Diners get to try 140 cannabis-mixed dishes at exploratory fair
Maejo University in Chiang Mai yesterday launched an event to let fair-goers have a taste of cannabis-mixed dishes cooked from more than 40 restaurants in Chiang Mai.
The event was supervised by the Maejo Natural Farming Research and Development Centre, to make use of cannabis parts and make the drug more accessible to people, Arnat Tancho, the centre's director, said yesterday.
Chaophraya Abhaibhubejhr Hospital in Prachin Buri is the model for cooking cannabis-mixed dishes which is supported by the Food and Drug Administration. At the event, the university invited 47 well-known restaurants in Chiang Mai to present various cannabis-mixed dishes, in which each restaurant would cook three dishes, he said.
The fair-goers received coupons for eating up to five dishes. The number of fair-goers was capped at 500 people in compliance with public health measures for preventing the spread of Covid-19, he said.
The university provided 200 grammes of fresh cannabis leaves as ingredients. Roots and stems of cannabis plants were also provided to each restaurant, he said.
Meanwhile, the Ministry of Public Health will eliminate cannabis and hemp from the ministerial regulation that bans the narcotic plants from cooking. Anunchai Assawamakin, adviser to the public health minister, said a committee on food will discuss the proposal tomorrow.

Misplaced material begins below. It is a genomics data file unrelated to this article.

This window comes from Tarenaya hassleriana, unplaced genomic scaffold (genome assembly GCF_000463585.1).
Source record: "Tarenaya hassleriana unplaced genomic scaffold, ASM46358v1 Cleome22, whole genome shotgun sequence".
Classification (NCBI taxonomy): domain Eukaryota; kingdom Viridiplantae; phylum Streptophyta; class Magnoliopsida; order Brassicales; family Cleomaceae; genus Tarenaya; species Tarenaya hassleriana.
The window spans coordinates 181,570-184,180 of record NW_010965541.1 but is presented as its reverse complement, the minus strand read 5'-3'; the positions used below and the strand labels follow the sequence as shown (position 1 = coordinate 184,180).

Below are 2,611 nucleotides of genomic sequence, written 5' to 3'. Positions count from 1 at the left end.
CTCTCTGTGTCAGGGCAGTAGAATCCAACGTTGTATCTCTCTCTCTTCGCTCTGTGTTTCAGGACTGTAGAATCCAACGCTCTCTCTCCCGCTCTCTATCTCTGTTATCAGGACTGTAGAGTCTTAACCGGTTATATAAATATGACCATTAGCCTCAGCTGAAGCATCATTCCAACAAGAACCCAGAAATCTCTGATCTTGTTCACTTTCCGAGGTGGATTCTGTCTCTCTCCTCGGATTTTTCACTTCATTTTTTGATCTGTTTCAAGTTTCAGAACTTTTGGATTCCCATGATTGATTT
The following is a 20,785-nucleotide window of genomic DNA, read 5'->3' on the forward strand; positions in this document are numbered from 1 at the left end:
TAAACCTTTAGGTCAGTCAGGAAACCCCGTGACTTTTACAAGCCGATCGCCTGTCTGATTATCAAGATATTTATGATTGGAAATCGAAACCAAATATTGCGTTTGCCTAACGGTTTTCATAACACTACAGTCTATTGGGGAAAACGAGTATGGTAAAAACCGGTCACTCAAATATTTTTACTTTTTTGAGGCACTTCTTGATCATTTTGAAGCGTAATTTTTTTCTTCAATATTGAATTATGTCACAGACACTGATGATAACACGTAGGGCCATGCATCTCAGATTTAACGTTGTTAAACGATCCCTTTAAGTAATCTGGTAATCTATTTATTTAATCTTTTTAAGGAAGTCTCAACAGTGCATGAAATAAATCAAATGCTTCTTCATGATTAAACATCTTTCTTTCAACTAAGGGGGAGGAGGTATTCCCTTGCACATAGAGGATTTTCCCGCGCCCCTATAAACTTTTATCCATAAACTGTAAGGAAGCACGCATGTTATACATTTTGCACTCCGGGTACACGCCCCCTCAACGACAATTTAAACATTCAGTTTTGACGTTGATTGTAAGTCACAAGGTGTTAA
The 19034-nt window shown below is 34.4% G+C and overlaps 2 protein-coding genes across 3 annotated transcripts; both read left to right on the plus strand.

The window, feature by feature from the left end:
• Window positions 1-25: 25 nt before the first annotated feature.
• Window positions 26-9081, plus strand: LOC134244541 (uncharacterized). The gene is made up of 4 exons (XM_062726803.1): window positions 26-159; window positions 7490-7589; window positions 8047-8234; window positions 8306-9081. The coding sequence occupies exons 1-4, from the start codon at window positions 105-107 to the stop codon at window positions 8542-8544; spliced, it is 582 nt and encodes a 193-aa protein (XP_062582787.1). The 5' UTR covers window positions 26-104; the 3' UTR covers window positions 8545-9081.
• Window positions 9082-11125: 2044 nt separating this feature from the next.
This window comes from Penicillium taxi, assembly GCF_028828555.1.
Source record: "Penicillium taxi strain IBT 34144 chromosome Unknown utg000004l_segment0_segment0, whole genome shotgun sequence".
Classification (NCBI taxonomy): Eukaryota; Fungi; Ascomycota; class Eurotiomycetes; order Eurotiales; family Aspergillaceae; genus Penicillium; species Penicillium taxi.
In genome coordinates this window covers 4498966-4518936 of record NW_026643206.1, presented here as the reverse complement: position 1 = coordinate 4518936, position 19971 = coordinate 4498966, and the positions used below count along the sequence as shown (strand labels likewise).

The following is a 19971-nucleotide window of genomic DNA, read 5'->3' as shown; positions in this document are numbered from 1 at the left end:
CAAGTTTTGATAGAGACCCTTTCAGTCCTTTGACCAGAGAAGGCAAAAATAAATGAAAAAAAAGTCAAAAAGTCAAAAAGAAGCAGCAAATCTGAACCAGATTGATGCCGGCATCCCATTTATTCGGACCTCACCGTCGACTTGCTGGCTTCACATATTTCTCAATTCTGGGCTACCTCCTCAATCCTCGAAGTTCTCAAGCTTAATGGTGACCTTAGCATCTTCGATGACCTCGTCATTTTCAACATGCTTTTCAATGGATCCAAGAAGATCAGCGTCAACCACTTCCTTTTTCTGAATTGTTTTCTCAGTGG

People will be able to put the narcotic plants' parts into food as ingredients. But it must be under condition that the plants are grown and harvested by farms authorised by the law.
Any food products with cannabis ingredients must also obtain a licence from the Food and Drug Administration (FDA).
As it explores new uses for the product in a bid to help local businesses and spur the economy, the ministry is working on draft legislation which will enable the use of cannabis in food supplements and cosmetics.
Previously, the ministry has also strongly promoted cannabis use in medical treatments and healthcare businesses in general, although once again curbs to ensure safe use of the product apply.
The Government Pharmaceutical Organization (GPO) yesterday signed an agreement to purchase dried cannabis flower from Play La Ploen Herbal Community Entreprise Centre in Buri Ram province, the first community enterprise to sell the product to the GPO. It is expected to harvest the first crop of 18 kilogrammes by fresh weight in June.
Another three community enterprises in Lampang, Nakhon Ratchasima and Mae Hong Son province are likely to sign a purchase contract. The Food and Drug Administration (FDA) has approved 82 community enterprises nationwide for cannabis plantations.